Creating a safe work environment (including psychosocial) is a legislated requirement in all states and territories in Australia.  As an example, the Queensland Government Code of Practice identifies 14 psychosocial hazards that can arise from or are related to being in a place of work. These are outlined below, which have been contextualised for student placement planning, with links to relevant ClinEdAus pages:

Psychological hazard Considerations / Resources
High and/or low job demands
Low job control
Poor support
Low role clarity
Poor organisational change managerment
Low reward and recognition
Poor organisational justice
Poor workplace relationships including interpersonal conflict
Remote or isolated work
Poor environmental conditions
  • Local policy and procedures
Traumatic events
  • Local policy and procedures
Violence and aggression
  • Local policy and procedures
  • Local policy and procedures
  • Local policy and procedures

Useful resources:

  • Griffith University:  Psychological risk
  • University of Sydney: Module 1:  Setting up the learning environment. (Justine Dougherty BAppSc(Phty), MPhty(Cardiorespiratory), GradCertEd, MClinSim, FHEA Lecturer | Discipline of Physiotherapy (Placements) | Faculty of Medicine and Health (ClinEdAus has permission from University of Sydney to share this adaptation.
    Should you wish to use this adaptation or access the online learning modules, please contact The University of Sydney directly to seek necessary copyright permissions).
  • Check your local jurisdiction for relevant legislation and resources

Creating a safe environment for student placements

Clark (2020) outlined four stages of psychological safety including:

  1. Inclusion safety – people need and want to feel included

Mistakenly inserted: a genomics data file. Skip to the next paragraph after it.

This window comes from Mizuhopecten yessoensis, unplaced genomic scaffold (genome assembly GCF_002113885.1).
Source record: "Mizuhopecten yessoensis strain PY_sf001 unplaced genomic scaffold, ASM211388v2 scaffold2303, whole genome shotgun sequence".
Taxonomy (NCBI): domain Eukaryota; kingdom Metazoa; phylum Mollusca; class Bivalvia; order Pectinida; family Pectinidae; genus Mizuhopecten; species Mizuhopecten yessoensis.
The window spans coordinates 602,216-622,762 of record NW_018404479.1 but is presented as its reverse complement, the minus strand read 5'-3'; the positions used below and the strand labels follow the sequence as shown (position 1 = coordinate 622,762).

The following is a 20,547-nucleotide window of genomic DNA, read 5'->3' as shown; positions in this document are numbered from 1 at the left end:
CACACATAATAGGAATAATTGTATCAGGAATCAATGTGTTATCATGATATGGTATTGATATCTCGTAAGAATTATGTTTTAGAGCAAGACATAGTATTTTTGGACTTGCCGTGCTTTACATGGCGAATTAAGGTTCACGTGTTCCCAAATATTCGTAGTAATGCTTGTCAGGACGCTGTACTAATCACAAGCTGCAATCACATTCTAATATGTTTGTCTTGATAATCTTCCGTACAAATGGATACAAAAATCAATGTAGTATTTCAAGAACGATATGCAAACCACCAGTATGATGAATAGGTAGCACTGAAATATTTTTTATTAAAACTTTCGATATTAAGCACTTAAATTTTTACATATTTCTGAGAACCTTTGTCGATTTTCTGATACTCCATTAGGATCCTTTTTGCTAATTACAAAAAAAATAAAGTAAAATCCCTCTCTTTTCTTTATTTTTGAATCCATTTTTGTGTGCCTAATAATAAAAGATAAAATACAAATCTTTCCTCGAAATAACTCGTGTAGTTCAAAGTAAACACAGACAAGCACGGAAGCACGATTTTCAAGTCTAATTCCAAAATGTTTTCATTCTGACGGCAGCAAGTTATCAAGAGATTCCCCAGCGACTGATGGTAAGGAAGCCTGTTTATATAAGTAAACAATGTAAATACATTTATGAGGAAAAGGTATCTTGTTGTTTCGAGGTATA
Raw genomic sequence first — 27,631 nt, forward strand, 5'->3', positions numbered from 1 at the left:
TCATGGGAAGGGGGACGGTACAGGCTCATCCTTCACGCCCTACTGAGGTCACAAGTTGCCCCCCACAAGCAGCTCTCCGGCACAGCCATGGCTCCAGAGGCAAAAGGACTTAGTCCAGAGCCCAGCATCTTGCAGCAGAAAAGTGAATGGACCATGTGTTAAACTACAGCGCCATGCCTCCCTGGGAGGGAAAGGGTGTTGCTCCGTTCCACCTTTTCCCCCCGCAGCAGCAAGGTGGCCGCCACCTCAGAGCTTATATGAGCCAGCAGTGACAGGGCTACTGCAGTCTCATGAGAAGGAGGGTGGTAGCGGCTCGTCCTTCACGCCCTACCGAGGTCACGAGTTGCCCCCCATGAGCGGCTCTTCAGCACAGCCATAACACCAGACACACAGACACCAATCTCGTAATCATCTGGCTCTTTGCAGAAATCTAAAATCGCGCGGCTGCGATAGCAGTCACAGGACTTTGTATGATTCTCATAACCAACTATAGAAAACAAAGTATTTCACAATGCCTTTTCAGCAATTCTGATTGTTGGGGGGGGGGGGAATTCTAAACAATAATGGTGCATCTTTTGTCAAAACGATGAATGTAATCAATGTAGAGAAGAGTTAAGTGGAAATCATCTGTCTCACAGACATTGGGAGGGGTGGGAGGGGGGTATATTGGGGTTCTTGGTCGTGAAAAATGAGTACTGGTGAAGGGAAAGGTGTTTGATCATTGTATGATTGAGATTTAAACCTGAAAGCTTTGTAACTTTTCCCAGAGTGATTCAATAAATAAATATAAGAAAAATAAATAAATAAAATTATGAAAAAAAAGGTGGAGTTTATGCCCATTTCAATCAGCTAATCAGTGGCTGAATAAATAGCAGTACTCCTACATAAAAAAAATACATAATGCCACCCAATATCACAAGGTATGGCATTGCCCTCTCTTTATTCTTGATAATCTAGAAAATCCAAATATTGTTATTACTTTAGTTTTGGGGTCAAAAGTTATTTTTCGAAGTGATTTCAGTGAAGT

2. Learner safety – people are safe to learn, make mistakes and ask for help
  3. Contributor safety – people are safe to contribute, can identify skills they lack
  4. Challenger safety – people are safe to challenge the status quo and identify what needs to improve without judgement.

In the context of student placements, “Psychological safety” refers to a student’s belief as to whether or not it is safe for them to take interpersonal risks, such as asking questions, sharing an idea for improvement or speaking up to maintain patient safety (Hardie et. al, 2022).

Creating cultural safety

Cultural safety is an additional consideration for psychological safety of First Nations students on placement. Cultural safety is about creating an environment that is safe for First Nations People. This means there is no assault, challenge or denial of their identity and experience. Cultural safety is about: Shared respect, shared meaning and shared knowledge.

Resources to support the provision of psychologically safe learning environments:

Supervisors must be mindful that psychological safety is not just about their own actions, but the practices, values, resources, and the governance of the organisation in which they work.



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